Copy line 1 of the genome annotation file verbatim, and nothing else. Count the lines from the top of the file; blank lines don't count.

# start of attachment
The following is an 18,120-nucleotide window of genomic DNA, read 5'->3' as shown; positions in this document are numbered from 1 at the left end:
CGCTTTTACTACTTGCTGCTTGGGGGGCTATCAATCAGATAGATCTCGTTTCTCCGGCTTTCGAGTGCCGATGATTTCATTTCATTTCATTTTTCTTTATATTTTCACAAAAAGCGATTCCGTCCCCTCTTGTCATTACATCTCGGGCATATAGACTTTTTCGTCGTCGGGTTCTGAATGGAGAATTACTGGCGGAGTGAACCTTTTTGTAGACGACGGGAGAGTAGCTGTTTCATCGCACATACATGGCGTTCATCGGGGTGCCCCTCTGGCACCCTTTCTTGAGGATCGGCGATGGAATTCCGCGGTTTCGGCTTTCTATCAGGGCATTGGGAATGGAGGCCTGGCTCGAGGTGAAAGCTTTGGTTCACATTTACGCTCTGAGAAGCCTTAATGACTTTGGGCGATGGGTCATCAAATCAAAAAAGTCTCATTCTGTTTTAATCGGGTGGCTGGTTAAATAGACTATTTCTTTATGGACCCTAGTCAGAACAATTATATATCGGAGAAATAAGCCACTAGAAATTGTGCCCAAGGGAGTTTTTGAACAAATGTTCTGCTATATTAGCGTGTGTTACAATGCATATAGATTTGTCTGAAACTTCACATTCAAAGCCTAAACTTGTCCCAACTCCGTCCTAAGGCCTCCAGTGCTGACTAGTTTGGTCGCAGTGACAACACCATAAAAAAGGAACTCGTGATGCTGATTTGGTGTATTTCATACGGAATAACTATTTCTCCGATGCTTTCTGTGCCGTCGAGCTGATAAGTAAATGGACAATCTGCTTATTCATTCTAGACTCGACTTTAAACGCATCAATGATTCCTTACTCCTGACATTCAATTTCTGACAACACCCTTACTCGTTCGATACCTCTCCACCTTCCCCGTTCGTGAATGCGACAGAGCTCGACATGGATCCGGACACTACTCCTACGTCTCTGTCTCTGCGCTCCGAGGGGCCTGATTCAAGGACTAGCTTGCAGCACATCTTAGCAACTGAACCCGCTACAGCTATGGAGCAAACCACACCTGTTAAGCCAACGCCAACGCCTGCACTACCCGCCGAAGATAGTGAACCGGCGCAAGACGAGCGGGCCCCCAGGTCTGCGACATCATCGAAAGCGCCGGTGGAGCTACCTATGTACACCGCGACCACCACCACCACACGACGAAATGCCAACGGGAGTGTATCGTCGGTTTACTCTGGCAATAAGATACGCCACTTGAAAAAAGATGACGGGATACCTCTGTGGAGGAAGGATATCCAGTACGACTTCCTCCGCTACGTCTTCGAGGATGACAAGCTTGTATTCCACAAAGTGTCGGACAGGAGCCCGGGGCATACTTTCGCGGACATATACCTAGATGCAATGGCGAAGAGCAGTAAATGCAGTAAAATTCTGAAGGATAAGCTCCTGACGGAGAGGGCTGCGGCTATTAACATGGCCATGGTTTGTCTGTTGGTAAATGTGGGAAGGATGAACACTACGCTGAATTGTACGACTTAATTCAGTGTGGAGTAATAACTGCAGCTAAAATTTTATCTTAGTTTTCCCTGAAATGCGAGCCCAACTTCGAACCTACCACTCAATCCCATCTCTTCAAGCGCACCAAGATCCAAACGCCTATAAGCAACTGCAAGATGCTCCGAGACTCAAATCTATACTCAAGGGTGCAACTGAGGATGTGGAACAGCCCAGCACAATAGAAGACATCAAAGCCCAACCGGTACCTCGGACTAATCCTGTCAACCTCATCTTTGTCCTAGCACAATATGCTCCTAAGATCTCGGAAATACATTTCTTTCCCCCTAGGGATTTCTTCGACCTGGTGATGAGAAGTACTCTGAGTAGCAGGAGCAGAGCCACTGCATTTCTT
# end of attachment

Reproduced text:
The following is an 18,120-nucleotide window of genomic DNA, read 5'->3' as shown; positions in this document are numbered from 1 at the left end: